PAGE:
The Hoquiam firefighters union has unanimously approved an agreement with the city that would save the jobs of four firefighters who were going to be laid off.
Union President Doug Stankavich announced the results of Tuesday night’s vote Thursday morning.
“Our desire through these discussions has always been to provide safety for the citizens and our staff. We will continue to work with the city to maintain that level of safety while also trying to ease the burden on the budget through our continued negotiations to settle our expired contract,” Stankavich said Thursday.
The agreement states the four firefighters who were slated for layoff May 29 will stay through December, at which point the city and the union will review the Hoquiam Fire Department’s financial situation.
“The city is hopeful that the changes made to the handling of ambulance transfers will result in enough increased revenue to get the city back to a balanced budget by the year end,” City Administrator Brian Shay said last week. “This agreement is a good start to collectively address a long-term solution to our serious budget problems.”
The agreement spells out changes to the handling of ambulance transfers, out of town calls and non-emergency calls. The union has complained that current staffing procedures are unsafe because they sometimes leave only three firefighters in the station while the other two to four people on shift are working on non-emergency calls.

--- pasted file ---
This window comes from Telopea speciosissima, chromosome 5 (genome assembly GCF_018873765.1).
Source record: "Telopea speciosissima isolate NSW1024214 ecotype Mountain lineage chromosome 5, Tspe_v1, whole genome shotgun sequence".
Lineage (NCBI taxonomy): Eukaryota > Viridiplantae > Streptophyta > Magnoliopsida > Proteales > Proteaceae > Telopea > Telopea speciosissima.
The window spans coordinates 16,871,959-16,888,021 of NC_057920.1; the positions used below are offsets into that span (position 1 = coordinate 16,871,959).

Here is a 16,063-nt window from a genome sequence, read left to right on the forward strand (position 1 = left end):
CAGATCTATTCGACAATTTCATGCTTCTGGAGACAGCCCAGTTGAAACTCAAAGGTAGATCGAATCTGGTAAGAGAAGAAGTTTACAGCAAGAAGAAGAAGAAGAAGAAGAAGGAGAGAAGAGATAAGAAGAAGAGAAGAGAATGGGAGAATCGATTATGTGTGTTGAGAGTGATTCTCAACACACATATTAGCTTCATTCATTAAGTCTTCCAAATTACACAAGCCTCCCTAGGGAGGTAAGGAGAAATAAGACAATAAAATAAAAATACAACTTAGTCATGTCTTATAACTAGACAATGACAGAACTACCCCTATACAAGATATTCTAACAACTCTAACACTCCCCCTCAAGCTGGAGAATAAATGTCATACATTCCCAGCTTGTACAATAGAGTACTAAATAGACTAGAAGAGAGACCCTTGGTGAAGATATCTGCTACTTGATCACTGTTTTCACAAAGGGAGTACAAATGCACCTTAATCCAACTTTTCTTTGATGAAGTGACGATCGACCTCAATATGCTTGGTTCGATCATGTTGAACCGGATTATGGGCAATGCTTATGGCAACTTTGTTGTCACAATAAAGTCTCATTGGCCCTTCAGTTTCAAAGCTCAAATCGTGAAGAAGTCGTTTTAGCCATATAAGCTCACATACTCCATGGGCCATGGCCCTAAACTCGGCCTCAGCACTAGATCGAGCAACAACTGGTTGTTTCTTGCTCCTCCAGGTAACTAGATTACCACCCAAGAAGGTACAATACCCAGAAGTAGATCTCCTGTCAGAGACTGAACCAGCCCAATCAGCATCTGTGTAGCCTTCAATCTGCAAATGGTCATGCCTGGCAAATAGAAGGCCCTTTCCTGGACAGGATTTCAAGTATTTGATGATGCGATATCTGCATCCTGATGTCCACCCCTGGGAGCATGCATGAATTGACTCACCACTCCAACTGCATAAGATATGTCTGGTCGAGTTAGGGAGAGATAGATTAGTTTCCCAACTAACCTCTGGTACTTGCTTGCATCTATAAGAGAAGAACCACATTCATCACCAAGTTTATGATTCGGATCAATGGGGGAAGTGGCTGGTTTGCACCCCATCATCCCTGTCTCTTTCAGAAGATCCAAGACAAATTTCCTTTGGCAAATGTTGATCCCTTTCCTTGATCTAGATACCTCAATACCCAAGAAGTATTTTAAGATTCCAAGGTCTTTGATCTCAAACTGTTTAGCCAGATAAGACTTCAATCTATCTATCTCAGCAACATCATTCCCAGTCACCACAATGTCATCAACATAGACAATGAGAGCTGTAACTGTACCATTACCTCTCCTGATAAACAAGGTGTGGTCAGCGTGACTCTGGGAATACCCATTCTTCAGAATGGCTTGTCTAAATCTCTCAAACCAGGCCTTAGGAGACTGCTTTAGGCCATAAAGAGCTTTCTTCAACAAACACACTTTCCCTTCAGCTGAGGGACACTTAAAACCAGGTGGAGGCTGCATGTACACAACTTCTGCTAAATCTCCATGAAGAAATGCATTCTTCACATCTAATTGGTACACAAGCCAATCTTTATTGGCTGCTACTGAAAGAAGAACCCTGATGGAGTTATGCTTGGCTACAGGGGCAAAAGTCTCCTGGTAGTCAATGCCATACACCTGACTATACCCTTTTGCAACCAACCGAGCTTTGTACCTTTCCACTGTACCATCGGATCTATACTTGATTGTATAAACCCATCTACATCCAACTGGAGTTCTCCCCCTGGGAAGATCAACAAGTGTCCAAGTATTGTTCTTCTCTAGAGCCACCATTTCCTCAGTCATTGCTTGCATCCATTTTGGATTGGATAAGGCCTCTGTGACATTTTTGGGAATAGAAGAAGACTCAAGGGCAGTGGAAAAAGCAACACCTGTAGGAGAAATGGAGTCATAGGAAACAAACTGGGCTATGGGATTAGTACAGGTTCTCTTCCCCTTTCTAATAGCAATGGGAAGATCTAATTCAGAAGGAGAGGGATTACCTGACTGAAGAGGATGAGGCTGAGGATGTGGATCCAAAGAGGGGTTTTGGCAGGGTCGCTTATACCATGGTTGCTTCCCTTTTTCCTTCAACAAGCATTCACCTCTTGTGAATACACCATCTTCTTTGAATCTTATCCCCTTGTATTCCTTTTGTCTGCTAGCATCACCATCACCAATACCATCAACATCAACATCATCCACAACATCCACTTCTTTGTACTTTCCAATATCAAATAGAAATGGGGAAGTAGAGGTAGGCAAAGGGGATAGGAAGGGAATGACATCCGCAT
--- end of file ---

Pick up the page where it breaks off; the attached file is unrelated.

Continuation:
The city and the union have never agreed on the extent of the problem, but the agreement takes some steps to improve it. The department will make “every attempt” to maintain five-person staffing at the department, Stankavich said. If two firefighters are called out to Humptulips, for example, two on-call firefighters will come in to staff the station.
Staff will also come in to cover non-emergency transfers and MRI transports, which earn money for the cash-strapped department.
If one of the four firefighters who were set to be laid off should quit or find another job, Stankavich said the union has agreed it would not fight a decision from the city to leave that position unfilled.
“The loss of that one position will maintain our staffing at levels prior to the addition of a position through the SAFER Grant,” he explained. “The grant has run its course and the city would be responsible for all of the wages and benefits for that position. The staffing levels that remain will enable us to provide the highest level of safety for the citizens and our personnel while helping to ease the burden on the budget.”
Stankavich said he and the firefighters were grateful for all the support city residents showed during the negotiations, and encouraged people to stay involved.
“The sense of pride we have in our jobs and our city has been greatly bolstered by the encouragement we’ve received from so many of our citizens,” he said. “There is still a great need for the citizens to maintain their involvement with their city’s government. We encourage continued attendance at council meetings and frequent conversations with your councilmembers. These jobs are only guaranteed through December and we will need the support of our citizens to continue to be able to provide our services at our current level.”